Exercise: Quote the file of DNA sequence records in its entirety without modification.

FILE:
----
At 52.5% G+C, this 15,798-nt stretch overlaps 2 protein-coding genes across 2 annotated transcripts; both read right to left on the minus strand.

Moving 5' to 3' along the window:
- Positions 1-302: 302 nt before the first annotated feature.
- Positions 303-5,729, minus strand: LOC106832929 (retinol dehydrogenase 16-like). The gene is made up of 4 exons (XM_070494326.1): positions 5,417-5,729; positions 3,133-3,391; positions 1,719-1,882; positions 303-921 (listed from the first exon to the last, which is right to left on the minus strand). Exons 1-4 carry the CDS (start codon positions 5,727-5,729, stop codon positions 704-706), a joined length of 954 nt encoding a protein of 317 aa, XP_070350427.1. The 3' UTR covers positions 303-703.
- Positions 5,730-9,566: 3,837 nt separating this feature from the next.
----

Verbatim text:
At 52.5% G+C, this 15,798-nt stretch overlaps 2 protein-coding genes across 2 annotated transcripts; both read right to left on the minus strand.

Moving 5' to 3' along the window:
- Positions 1-302: 302 nt before the first annotated feature.
- Positions 303-5,729, minus strand: LOC106832929 (retinol dehydrogenase 16-like). The gene is made up of 4 exons (XM_070494326.1): positions 5,417-5,729; positions 3,133-3,391; positions 1,719-1,882; positions 303-921 (listed from the first exon to the last, which is right to left on the minus strand). Exons 1-4 carry the CDS (start codon positions 5,727-5,729, stop codon positions 704-706), a joined length of 954 nt encoding a protein of 317 aa, XP_070350427.1. The 3' UTR covers positions 303-703.
- Positions 5,730-9,566: 3,837 nt separating this feature from the next.